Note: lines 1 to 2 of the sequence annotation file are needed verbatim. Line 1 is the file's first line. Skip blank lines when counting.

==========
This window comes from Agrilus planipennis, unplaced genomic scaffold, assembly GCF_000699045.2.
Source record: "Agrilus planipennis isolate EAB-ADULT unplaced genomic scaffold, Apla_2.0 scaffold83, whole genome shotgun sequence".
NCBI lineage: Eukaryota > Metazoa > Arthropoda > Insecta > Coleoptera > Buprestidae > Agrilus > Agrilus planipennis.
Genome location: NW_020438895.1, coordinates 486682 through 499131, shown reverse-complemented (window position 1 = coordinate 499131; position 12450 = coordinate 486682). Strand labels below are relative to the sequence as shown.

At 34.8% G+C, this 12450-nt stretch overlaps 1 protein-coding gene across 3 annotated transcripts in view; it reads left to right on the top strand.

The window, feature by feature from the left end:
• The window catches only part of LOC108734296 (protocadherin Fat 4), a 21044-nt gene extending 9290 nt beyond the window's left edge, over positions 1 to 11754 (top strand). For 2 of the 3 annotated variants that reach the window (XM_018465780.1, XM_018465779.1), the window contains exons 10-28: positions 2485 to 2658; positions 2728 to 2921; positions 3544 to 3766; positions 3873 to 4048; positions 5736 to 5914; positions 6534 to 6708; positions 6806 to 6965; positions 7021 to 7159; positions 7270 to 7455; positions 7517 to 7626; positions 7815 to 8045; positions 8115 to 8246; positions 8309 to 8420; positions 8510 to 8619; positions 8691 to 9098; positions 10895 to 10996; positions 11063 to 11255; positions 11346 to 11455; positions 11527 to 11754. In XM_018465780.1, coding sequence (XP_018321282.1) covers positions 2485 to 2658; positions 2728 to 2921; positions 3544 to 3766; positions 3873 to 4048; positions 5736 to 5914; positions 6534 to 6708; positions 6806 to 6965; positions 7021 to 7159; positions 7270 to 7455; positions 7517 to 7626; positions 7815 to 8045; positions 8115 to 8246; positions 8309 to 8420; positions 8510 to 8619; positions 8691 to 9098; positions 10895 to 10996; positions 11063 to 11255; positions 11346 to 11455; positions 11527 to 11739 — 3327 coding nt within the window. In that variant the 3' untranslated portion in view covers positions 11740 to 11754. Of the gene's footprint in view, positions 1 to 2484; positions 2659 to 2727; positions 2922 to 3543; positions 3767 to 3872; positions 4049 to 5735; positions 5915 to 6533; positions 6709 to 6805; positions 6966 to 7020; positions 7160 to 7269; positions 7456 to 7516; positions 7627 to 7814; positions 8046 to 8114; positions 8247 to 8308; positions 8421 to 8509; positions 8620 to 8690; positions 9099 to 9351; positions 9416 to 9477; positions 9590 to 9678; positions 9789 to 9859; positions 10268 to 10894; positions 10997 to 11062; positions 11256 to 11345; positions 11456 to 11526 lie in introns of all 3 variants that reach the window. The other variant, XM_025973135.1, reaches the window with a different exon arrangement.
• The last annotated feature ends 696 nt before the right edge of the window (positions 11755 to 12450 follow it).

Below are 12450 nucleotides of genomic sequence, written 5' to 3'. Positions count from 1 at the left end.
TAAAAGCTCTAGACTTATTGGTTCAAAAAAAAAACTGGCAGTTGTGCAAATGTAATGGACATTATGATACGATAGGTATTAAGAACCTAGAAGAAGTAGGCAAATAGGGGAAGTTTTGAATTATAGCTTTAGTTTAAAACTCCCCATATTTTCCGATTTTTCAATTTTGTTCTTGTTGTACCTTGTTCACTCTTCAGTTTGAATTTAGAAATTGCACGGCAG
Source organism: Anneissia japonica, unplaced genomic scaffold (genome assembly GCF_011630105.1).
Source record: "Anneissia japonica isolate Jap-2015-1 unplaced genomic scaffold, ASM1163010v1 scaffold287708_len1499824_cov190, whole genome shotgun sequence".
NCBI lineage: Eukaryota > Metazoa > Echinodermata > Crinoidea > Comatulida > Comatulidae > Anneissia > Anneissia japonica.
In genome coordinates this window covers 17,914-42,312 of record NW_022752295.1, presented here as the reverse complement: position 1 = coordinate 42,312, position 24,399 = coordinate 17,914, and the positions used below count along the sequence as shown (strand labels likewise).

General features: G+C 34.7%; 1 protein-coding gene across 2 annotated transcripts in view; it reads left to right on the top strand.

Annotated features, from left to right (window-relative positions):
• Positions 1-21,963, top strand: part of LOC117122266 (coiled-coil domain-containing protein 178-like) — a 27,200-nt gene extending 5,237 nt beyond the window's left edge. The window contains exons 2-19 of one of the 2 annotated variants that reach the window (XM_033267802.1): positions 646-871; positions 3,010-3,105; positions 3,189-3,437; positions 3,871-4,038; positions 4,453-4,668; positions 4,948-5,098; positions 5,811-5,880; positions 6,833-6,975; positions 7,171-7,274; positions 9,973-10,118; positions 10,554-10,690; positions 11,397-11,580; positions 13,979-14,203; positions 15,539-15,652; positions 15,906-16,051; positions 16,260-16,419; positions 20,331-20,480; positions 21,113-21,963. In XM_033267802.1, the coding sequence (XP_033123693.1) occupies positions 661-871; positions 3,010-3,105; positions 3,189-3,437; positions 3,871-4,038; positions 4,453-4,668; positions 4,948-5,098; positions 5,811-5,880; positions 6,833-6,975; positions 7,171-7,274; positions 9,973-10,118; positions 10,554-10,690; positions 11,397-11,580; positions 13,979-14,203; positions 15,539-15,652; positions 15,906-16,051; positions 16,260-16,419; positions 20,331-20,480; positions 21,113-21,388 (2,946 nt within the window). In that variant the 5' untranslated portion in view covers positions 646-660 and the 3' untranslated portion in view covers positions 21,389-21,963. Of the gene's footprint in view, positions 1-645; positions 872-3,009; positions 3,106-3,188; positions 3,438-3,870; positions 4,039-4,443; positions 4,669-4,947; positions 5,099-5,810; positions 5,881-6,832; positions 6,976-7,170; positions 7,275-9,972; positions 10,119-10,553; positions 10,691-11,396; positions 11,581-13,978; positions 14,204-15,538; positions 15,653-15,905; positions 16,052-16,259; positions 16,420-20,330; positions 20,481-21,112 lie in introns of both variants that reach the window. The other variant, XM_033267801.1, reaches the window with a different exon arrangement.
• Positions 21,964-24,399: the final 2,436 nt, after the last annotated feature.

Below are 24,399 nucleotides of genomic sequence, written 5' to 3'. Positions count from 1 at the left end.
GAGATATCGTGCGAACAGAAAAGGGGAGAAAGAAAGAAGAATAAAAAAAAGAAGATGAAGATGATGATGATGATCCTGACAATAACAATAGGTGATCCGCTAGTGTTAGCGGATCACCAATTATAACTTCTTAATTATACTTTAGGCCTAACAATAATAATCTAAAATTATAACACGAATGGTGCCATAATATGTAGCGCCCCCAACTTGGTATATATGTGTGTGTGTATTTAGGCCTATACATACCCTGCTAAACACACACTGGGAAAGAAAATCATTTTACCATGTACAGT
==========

This window comes from Agrilus planipennis, unplaced genomic scaffold, assembly GCF_000699045.2.
Source record: "Agrilus planipennis isolate EAB-ADULT unplaced genomic scaffold, Apla_2.0 scaffold83, whole genome shotgun sequence".